23 February 2014

[photo] Adobe's DNG Converter … When Your Camera Raw is Too Uncooked

A few pictures in the last missive needed some additional, can you believe it, preprocessing before I could load them into Photoshop, something that took me by surprise.

It's the magic of competing formats. You have a lot of formats out there, not all are created equal, and everyone has their own way of doing things. The upside of this is that you have a lot of innovation. The downside is that your application might not be able to read the photo you took.

The Canon PowerShot 100S takes pictures almost too many ways to count. If you like setting your own options, the camera will, rather than .JPG, generate what's called a .CR2 file, which I take to be Canon's native Camera Raw format. I try to read this into Adobe Photoshop CS4 for my usual sizing before posting them to the blog … and though CS4 has recognized Camera Raw in the past, this one, it doesn't. I understand CS6 does, but that's not on the agenda yet and may not be, our shoestring being what it is, and I'm not in the class that can support the Creative Cloud (and I'm not that awestruck by the concept).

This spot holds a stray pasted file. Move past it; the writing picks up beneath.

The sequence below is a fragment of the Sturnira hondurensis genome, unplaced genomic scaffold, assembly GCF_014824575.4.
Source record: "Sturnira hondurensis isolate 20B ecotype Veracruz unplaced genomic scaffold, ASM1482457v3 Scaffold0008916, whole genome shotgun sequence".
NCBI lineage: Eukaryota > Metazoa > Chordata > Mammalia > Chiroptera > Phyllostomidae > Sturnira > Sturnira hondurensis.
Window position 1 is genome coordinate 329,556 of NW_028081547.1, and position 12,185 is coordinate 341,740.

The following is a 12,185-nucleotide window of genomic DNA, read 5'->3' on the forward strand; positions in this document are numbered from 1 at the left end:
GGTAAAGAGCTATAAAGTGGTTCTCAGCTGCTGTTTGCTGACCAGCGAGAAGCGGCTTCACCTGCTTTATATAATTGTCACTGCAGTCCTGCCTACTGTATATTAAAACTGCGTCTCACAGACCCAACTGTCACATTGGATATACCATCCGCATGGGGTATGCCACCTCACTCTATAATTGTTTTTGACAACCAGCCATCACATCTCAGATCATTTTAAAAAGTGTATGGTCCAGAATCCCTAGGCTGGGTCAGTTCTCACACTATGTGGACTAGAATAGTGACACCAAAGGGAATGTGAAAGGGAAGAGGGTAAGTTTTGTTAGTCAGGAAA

So, what to do? Seems a shame to waste those image files.

As it happens, there's an evolving universal standard, the .DNG file, or 'Digital Negative'. It's a standardization of Camera Raw, apparently, that CS4 can read.

And, thankfully, Adobe … the company that is good at standards, anyway, (thank you PDF) has a handy-dandy program that will convert your .CR2 files to .DNG, which Photoshop CS4 likes just fine.

To download the Mac version, good for Mac OS X 10.6-current (thankfully), go to this link:


It's about 145 MB and it's also free and works a treat on those files.

Yeah, it's just one more step. But, it works.

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